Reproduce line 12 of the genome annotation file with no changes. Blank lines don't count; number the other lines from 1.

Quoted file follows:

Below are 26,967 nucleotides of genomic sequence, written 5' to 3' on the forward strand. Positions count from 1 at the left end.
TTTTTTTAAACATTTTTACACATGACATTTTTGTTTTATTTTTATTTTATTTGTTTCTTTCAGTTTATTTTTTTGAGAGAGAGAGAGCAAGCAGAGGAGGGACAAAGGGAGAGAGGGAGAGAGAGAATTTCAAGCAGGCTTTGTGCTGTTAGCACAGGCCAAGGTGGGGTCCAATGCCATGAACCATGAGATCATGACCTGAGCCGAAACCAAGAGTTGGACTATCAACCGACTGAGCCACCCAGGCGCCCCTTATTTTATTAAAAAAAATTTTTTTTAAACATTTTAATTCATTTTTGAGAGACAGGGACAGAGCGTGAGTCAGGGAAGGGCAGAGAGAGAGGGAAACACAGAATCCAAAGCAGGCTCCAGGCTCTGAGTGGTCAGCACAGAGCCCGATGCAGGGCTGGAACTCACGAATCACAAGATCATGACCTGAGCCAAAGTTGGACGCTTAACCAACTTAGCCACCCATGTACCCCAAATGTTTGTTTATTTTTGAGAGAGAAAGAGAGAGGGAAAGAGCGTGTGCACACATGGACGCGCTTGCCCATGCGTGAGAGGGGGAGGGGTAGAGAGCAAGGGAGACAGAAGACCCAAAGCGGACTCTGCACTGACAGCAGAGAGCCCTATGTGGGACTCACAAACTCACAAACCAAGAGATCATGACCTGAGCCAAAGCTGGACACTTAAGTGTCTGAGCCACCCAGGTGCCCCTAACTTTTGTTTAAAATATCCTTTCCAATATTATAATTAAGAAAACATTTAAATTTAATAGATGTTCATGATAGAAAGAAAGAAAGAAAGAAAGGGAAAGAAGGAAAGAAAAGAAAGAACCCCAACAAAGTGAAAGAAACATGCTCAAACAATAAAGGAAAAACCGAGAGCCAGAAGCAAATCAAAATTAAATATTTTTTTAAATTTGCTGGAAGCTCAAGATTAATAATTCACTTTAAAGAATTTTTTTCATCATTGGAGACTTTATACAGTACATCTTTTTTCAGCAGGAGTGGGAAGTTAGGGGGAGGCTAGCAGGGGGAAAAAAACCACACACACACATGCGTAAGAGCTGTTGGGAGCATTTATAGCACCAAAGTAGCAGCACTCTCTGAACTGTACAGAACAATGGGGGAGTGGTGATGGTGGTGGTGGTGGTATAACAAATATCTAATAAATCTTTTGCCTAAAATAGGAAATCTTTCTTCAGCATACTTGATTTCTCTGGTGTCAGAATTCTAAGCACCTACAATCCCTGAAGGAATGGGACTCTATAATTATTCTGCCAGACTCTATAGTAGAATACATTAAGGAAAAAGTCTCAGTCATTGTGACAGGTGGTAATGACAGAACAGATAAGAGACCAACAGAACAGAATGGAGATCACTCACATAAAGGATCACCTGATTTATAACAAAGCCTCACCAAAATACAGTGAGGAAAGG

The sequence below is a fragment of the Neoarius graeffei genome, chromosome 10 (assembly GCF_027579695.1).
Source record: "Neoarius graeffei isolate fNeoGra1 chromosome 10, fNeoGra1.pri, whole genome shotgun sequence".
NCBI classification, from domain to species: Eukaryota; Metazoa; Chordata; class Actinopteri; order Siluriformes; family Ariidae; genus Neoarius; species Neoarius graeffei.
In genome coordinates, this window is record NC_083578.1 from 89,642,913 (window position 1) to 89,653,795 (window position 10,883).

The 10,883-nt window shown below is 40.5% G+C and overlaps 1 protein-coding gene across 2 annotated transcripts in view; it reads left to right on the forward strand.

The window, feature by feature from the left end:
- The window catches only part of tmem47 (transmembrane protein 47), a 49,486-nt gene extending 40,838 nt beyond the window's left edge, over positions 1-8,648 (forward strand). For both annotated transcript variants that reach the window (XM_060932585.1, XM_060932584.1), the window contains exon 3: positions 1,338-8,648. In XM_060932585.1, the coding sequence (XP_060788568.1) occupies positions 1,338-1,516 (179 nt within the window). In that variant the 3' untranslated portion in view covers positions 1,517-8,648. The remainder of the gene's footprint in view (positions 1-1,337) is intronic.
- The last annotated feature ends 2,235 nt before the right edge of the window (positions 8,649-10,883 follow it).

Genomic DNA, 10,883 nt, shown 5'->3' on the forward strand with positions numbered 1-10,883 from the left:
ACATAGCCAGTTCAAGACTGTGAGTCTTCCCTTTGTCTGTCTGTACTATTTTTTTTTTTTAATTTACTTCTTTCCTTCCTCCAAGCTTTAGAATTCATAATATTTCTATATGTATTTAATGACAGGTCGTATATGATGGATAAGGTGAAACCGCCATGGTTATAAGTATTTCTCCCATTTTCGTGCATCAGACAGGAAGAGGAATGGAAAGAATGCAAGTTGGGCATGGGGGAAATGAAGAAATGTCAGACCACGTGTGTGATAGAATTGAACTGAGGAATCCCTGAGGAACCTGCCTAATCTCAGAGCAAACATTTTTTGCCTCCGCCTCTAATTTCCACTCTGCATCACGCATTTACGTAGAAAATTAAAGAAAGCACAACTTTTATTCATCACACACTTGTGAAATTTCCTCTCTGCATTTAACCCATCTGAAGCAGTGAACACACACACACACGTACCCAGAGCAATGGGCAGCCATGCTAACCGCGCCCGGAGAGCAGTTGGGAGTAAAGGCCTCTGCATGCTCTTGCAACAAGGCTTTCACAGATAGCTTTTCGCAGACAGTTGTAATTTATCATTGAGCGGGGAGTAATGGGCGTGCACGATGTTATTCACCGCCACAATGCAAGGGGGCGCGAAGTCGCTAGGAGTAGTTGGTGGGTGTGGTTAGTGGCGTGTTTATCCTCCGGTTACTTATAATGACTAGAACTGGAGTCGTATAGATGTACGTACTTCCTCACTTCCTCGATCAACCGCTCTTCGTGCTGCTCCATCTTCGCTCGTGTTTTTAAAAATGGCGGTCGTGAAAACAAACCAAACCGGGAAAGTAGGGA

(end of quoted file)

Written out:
ACATAGCCAGTTCAAGACTGTGAGTCTTCCCTTTGTCTGTCTGTACTATTTTTTTTTTTTAATTTACTTCTTTCCTTCCTCCAAGCTTTAGAATTCATAATATTTCTATATGTATTTAATGACAGGTCGTATATGATGGATAAGGTGAAACCGCCATGGTTATAAGTATTTCTCCCATTTTCGTGCATCAGACAGGAAGAGGAATGGAAAGAATGCAAGTTGGGCATGGGGGAAATGAAGAAATGTCAGACCACGTGTGTGATAGAATTGAACTGAGGAATCCCTGAGGAACCTGCCTAATCTCAGAGCAAACATTTTTTGCCTCCGCCTCTAATTTCCACTCTGCATCACGCATTTACGTAGAAAATTAAAGAAAGCACAACTTTTATTCATCACACACTTGTGAAATTTCCTCTCTGCATTTAACCCATCTGAAGCAGTGAACACACACACACACGTACCCAGAGCAATGGGCAGCCATGCTAACCGCGCCCGGAGAGCAGTTGGGAGTAAAGGCCTCTGCATGCTCTTGCAACAAGGCTTTCACAGATAGCTTTTCGCAGACAGTTGTAATTTATCATTGAGCGGGGAGTAATGGGCGTGCACGATGTTATTCACCGCCACAATGCAAGGGGGCGCGAAGTCGCTAGGAGTAGTTGGTGGGTGTGGTTAGTGGCGTGTTTATCCTCCGGTTACTTATAATGACTAGAACTGGAGTCGTATAGATGTACGTACTTCCTCACTTCCTCGATCAACCGCTCTTCGTGCTGCTCCATCTTCGCTCGTGTTTTTAAAAATGGCGGTCGTGAAAACAAACCAAACCGGGAAAGTAGGGA